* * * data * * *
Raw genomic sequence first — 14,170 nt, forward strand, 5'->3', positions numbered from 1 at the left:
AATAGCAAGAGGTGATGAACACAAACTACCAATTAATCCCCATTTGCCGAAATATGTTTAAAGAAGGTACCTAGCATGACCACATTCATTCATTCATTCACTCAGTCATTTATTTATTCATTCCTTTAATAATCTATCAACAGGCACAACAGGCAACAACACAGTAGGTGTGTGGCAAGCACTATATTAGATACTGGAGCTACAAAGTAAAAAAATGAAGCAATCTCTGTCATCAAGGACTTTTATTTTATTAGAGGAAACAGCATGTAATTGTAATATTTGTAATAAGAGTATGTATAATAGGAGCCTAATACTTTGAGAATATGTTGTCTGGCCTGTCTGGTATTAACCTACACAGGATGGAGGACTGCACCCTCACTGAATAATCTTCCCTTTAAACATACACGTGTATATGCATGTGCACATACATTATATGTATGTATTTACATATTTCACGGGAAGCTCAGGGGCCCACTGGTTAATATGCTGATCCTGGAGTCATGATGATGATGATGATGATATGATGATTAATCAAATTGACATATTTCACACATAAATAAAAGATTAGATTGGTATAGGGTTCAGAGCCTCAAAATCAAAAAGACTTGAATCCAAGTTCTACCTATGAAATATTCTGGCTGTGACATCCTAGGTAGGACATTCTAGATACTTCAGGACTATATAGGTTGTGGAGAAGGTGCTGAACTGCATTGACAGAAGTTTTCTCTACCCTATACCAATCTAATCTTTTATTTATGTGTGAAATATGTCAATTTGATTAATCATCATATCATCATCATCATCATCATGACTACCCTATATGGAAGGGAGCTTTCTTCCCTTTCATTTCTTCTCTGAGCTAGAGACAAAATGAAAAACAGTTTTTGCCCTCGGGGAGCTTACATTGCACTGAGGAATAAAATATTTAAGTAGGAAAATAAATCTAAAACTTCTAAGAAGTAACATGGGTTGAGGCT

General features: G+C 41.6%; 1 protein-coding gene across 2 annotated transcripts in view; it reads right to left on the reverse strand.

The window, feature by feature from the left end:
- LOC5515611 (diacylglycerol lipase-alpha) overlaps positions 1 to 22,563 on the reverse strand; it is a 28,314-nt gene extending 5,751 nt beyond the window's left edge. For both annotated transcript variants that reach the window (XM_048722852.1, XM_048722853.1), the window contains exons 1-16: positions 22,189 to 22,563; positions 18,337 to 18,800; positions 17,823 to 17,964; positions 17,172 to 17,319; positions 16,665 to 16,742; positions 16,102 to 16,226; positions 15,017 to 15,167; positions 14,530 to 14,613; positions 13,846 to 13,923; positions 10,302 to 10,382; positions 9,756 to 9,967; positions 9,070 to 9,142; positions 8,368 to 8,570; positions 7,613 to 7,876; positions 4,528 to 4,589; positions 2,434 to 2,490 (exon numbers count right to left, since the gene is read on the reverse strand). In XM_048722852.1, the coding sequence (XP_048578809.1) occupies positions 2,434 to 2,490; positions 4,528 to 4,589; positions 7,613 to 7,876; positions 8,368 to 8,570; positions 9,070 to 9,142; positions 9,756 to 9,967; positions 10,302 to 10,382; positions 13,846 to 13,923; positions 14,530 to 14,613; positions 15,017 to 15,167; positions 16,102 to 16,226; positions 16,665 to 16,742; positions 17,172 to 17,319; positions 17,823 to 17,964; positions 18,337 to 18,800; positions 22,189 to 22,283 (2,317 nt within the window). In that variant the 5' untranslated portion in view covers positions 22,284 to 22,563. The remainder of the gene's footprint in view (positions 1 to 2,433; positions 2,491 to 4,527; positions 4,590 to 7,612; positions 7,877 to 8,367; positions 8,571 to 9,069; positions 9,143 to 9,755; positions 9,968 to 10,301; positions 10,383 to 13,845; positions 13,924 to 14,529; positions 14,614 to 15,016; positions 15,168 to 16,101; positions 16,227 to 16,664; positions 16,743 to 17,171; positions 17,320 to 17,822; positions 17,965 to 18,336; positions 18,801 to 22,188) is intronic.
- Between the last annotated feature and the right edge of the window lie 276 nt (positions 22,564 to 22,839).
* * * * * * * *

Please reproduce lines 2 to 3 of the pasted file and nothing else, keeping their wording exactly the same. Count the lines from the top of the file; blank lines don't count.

AATAGCAAGAGGTGATGAACACAAACTACCAATTAATCCCCATTTGCCGAAATATGTTTAAAGAAGGTACCTAGCATGACCACATTCATTCATTCATTCACTCAGTCATTTATTTATTCATTCCTTTAATAATCTATCAACAGGCACAACAGGCAACAACACAGTAGGTGTGTGGCAAGCACTATATTAGATACTGGAGCTACAAAGTAAAAAAATGAAGCAATCTCTGTCATCAAGGACTTTTATTTTATTAGAGGAAACAGCATGTAATTGTAATATTTGTAATAAGAGTATGTATAATAGGAGCCTAATACTTTGAGAATATGTTGTCTGGCCTGTCTGGTATTAACCTACACAGGATGGAGGACTGCACCCTCACTGAATAATCTTCCCTTTAAACATACACGTGTATATGCATGTGCACATACATTATATGTATGTATTTACATATTTCACGGGAAGCTCAGGGGCCCACTGGTTAATATGCTGATCCTGGAGTCATGATGATGATGATGATGATATGATGATTAATCAAATTGACATATTTCACACATAAATAAAAGATTAGATTGGTATAGGGTTCAGAGCCTCAAAATCAAAAAGACTTGAATCCAAGTTCTACCTATGAAATATTCTGGCTGTGACATCCTAGGTAGGACATTCTAGATACTTCAGGACTATATAGGTTGTGGAGAAGGTGCTGAACTGCATTGACAGAAGTTTTCTCTACCCTATACCAATCTAATCTTTTATTTATGTGTGAAATATGTCAATTTGATTAATCATCATATCATCATCATCATCATCATGACTACCCTATATGGAAGGGAGCTTTCTTCCCTTTCATTTCTTCTCTGAGCTAGAGACAAAATGAAAAACAGTTTTTGCCCTCGGGGAGCTTACATTGCACTGAGGAATAAAATATTTAAGTAGGAAAATAAATCTAAAACTTCTAAGAAGTAACATGGGTTGAGGCT

General features: G+C 41.6%; 1 protein-coding gene across 2 annotated transcripts in view; it reads right to left on the reverse strand.